A big key difference is that everyone is centrally contacted, so the Union has control over how the franchises are run! Obviously that differs slightly in that not every franchise is run exactly the same, but in principle it is similar across the country.
They have the ability to control player load and how the players are managed. E.g. if you have a player that has played a lot and needs a two or three week break to do some conditioning and refresh himself the union has the power to decide that that's what is best for the player. That’s one difference…
Also, they are constantly trying to push the envelope in terms of how they are trying to evolve.
Like anything, if you sit around and keep doing the same thing, eventually someone is going to over take you. They’re always trying to better themselves and improve the way they are trying to do things.
The Allblacks are good at thinking outside the box. And not always just in rugby terms. They look at other sports and try to take aspects from them that could give them a little bit of an edge.
It must be easier down in the sunny south of France than soggy Newcastle?
Yes, it’s definitely easier in the Cote d’Azur – it’s good for the arthritis and any joint problems getting the sun on them.
Do you feel settled in the south of France or are you starting to feel New Zealand calling you home? The test is, have you started dipping baguette into hot chocolate for breakfast yet?
It changes form week to week. I do feel settled in France, this is my fifth season here so I’ve integrated myself well and have a good understanding of the language, which really helps. So yeah, I’m quite happy here at the moment.
Obviously you miss your family and friends back in NZ but at the moment I’m loving the opportunity to play rugby in a nice part of the world and for a good team.
No real plans to head back as yet but we’ll just see what happens.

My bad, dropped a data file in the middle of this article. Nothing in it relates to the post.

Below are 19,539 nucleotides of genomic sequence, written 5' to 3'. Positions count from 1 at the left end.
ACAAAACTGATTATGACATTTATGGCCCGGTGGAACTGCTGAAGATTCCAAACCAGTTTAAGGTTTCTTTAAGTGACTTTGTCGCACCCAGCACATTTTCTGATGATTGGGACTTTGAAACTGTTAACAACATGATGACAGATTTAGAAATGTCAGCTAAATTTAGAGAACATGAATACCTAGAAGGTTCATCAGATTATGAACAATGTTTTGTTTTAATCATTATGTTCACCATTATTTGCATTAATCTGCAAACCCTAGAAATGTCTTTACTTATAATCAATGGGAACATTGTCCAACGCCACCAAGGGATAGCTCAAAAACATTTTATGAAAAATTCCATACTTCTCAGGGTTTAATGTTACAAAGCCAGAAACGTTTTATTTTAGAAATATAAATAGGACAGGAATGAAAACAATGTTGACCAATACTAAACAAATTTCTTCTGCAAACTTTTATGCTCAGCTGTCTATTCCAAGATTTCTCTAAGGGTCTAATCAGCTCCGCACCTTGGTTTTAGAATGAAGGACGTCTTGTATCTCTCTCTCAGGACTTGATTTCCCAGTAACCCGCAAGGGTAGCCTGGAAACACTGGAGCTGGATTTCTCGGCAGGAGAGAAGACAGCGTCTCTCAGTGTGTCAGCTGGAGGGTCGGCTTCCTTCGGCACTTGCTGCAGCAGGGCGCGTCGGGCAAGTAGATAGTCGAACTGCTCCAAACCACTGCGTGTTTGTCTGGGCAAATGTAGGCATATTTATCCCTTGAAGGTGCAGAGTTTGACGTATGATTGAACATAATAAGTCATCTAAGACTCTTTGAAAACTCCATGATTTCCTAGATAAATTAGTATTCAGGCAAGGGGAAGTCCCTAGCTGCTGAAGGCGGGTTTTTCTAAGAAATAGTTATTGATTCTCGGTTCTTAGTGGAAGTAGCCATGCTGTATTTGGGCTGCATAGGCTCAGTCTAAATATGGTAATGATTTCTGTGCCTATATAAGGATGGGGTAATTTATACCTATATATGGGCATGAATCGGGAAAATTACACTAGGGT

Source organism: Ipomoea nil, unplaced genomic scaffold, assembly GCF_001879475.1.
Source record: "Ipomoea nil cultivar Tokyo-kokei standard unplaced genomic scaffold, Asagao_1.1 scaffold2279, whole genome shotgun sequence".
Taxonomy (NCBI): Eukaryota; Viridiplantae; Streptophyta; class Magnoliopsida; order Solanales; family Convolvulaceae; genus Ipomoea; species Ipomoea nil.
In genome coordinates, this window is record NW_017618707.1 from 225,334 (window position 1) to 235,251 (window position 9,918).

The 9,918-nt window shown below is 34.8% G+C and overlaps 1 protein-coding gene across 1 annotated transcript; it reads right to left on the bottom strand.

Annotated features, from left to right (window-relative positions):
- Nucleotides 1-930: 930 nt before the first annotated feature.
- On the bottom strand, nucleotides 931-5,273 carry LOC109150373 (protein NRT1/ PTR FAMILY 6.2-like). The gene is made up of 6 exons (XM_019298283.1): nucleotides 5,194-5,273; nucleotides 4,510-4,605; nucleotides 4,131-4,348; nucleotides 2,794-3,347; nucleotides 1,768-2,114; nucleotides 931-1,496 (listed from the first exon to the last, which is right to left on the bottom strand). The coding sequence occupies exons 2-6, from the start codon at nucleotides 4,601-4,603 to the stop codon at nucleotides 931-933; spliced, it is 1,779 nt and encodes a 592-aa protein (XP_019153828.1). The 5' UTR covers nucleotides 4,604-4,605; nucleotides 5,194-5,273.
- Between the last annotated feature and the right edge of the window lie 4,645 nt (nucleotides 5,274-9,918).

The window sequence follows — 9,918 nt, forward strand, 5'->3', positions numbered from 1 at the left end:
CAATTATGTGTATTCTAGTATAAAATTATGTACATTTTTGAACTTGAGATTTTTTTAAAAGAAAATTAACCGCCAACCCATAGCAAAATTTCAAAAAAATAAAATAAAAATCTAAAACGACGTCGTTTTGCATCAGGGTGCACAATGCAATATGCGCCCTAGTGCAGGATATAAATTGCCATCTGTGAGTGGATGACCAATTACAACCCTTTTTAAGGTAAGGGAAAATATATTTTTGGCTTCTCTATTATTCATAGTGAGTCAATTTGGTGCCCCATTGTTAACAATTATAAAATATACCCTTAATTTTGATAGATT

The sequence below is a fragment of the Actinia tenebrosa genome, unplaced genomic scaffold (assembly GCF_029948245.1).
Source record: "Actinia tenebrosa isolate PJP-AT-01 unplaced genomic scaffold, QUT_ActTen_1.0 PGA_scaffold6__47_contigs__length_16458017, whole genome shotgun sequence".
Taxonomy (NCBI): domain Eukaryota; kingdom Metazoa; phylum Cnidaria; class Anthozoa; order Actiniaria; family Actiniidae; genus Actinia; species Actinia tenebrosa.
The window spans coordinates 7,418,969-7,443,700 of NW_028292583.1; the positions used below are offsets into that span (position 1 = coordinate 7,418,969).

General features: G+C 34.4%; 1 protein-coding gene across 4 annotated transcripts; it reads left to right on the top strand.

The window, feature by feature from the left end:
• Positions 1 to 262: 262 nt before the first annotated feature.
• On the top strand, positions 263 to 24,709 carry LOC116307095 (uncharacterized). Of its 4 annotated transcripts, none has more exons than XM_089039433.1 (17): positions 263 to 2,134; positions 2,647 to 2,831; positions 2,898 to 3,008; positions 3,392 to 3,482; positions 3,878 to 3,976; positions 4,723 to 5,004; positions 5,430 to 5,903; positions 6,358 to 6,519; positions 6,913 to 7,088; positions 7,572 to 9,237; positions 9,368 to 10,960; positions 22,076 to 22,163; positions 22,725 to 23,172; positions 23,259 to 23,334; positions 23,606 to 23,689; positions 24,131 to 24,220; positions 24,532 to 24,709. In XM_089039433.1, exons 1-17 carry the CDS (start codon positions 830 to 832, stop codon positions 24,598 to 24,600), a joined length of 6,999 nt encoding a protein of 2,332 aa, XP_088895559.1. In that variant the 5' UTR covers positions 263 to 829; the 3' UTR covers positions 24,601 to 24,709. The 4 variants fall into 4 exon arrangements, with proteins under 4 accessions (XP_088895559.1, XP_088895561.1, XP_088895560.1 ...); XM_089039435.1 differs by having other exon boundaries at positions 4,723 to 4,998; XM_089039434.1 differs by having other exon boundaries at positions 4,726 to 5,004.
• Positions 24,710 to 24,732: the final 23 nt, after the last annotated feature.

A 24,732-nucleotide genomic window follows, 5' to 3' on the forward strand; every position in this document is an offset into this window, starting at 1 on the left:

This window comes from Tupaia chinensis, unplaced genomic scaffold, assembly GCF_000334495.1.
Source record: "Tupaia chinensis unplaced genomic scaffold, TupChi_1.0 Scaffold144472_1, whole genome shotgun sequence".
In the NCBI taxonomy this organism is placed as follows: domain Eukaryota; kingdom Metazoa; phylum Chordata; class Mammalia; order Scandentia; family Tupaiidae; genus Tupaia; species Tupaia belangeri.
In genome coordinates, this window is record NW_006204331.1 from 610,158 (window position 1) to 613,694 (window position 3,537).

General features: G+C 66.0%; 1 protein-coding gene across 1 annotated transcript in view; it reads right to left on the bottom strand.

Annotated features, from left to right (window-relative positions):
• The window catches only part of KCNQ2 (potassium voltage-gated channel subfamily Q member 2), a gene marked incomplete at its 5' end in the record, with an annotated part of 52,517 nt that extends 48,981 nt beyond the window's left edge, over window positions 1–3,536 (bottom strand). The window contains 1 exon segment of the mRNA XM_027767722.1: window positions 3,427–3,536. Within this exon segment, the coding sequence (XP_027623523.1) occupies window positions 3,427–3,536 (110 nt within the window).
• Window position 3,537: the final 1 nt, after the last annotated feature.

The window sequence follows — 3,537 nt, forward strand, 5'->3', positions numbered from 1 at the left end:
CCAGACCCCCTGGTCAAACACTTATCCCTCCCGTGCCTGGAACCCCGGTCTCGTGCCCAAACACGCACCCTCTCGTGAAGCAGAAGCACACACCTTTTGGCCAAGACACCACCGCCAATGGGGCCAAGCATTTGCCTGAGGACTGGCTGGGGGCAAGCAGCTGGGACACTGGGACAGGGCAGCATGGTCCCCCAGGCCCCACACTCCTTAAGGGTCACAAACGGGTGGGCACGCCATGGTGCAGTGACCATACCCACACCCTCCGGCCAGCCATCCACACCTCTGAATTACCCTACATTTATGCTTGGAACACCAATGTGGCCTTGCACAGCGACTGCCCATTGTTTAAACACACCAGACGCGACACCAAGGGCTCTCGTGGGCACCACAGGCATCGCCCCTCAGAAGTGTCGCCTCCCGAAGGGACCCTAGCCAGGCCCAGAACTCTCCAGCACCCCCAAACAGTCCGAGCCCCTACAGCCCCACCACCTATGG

Any thoughts on the Rugby Championship coming up? Looks like it's going to be a good one this year.
I think everyone's eyes will be on Australia and how they can carry on the success of the Waratahs and have some success against the All Blacks in particular. There are a lot of guys at our club who will have a close eye on them. There is always a good bit of ribbing between Matt Giteau and Drew Mitchell in particular.
Do you get any pangs when you watch those games? Have you ever been close to considering a comeback, like all the South African guys are doing?
I don’t think that’s going to happen at this stage in my career. Possibly at the end of my career there may be a possibility to go and play some ITM Cup with my club team. But in a professional sense, no. If they opened the door and if I was playing well enough and they thought I could help out the All Blacks then of course I’d jump at the chance.
Rugby fans love this stuff-who benches and squats the most at Toulon and how much?
Andrew Sheridan – not sure what his numbers are but he’s got his own little corner in the gym that he claims for himself and every time you walk in there, there’s that many weights stacked on the bar that most guys get tired just looking at it.
Craig Burden is a very strong guy – for a front squat he does around 160KG.